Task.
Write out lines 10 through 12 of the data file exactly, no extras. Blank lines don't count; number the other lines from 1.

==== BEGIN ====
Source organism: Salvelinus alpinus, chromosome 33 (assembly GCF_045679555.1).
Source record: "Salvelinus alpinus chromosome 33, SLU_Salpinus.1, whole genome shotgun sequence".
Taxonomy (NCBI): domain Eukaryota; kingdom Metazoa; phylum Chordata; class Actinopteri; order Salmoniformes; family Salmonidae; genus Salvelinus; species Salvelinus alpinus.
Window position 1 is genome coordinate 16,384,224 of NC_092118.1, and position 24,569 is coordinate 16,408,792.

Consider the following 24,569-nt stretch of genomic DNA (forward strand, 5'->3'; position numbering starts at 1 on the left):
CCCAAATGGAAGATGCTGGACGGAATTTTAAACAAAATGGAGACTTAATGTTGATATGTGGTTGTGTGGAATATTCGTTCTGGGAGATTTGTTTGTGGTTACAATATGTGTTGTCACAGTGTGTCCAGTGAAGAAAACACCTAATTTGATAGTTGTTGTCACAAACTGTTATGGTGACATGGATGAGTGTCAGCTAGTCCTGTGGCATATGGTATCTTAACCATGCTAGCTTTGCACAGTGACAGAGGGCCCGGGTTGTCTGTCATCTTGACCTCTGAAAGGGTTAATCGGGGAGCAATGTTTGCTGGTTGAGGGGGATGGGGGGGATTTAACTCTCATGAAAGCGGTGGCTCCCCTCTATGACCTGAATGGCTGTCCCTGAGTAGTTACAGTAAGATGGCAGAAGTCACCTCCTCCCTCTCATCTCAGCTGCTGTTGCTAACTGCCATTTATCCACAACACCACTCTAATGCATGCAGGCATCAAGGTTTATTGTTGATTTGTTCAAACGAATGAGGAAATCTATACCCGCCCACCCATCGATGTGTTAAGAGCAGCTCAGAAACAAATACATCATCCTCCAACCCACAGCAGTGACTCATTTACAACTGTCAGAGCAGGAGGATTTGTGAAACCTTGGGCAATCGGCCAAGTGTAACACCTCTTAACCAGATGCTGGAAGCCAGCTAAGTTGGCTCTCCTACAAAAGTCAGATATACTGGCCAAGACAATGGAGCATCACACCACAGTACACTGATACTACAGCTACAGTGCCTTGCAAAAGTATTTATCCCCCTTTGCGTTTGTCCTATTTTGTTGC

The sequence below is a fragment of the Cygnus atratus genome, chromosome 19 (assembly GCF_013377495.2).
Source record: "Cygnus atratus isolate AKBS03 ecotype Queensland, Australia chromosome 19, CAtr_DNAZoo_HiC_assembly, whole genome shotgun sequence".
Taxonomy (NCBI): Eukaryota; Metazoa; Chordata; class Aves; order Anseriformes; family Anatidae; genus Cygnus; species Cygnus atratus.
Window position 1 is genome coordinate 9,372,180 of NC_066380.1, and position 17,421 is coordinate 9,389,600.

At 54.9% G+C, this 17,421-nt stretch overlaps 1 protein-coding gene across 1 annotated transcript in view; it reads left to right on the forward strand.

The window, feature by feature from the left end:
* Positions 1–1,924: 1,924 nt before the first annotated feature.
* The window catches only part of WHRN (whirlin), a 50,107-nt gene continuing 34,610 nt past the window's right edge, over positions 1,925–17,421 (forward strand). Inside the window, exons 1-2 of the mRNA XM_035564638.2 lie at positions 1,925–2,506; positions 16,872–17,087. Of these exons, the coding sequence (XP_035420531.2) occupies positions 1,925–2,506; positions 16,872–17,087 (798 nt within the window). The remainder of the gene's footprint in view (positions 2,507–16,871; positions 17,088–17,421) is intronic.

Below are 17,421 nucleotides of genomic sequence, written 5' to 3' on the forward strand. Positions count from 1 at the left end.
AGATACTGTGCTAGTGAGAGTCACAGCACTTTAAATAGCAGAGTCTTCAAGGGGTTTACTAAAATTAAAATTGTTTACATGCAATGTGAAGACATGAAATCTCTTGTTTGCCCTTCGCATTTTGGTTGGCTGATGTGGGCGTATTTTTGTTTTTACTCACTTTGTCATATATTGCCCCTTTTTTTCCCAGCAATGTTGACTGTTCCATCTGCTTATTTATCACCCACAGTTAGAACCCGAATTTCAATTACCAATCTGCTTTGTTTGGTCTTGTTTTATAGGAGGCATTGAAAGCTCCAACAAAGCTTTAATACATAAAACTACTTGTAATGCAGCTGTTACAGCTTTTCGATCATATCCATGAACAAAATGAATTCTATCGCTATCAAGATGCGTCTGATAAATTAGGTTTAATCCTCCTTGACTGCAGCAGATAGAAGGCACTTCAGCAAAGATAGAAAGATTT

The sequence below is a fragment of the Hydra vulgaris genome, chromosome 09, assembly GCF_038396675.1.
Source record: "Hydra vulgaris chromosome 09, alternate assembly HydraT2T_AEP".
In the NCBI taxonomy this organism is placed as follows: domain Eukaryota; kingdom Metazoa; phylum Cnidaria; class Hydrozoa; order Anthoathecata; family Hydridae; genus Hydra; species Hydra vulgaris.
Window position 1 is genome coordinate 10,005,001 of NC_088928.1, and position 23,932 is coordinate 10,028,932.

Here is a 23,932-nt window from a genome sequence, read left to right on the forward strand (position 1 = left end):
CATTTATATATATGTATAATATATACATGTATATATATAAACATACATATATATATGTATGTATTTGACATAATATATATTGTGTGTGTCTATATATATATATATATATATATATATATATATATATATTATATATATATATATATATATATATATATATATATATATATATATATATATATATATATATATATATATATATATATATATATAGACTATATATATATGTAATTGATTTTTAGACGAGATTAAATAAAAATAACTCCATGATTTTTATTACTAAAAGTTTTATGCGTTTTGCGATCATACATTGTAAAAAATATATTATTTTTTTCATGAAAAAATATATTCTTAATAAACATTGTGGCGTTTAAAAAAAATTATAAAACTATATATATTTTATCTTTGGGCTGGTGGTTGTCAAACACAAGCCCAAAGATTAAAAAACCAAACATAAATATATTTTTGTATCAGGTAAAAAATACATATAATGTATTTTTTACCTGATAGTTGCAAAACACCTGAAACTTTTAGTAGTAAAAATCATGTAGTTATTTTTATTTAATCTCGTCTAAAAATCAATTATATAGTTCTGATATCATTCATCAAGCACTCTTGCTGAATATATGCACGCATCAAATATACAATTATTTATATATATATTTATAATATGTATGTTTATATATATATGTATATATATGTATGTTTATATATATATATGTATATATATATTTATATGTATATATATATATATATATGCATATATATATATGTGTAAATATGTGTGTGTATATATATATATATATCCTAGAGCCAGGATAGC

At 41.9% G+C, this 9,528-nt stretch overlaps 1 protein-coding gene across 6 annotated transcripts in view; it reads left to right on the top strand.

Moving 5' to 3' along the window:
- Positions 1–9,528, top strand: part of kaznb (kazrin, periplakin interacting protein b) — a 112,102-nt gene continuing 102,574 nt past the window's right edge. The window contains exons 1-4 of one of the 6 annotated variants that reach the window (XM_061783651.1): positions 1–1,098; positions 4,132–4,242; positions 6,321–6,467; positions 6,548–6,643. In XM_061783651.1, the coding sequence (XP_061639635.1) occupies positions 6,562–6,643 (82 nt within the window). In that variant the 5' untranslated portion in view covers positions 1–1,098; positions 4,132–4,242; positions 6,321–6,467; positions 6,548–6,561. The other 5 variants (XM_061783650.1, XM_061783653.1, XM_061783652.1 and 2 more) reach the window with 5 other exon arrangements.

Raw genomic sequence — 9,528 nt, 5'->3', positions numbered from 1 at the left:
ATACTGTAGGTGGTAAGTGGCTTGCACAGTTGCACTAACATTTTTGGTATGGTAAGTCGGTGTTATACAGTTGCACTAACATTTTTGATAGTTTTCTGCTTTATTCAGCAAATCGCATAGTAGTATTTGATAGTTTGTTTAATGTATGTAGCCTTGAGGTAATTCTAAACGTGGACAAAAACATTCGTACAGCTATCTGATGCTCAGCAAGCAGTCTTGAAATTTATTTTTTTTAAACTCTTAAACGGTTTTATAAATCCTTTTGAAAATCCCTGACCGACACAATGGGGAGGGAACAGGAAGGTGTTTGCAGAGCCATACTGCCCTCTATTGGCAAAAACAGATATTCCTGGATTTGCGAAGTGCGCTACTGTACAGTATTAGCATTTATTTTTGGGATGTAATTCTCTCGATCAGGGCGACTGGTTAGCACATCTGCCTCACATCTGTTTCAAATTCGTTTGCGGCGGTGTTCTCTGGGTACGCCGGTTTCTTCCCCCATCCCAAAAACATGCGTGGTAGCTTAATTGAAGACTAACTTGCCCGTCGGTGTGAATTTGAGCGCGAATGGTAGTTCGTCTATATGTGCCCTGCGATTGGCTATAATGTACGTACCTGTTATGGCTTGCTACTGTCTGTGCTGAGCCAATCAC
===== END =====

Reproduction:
Window position 1 is genome coordinate 9,372,180 of NC_066380.1, and position 17,421 is coordinate 9,389,600.

At 54.9% G+C, this 17,421-nt stretch overlaps 1 protein-coding gene across 1 annotated transcript in view; it reads left to right on the forward strand.

The window, feature by feature from the left end: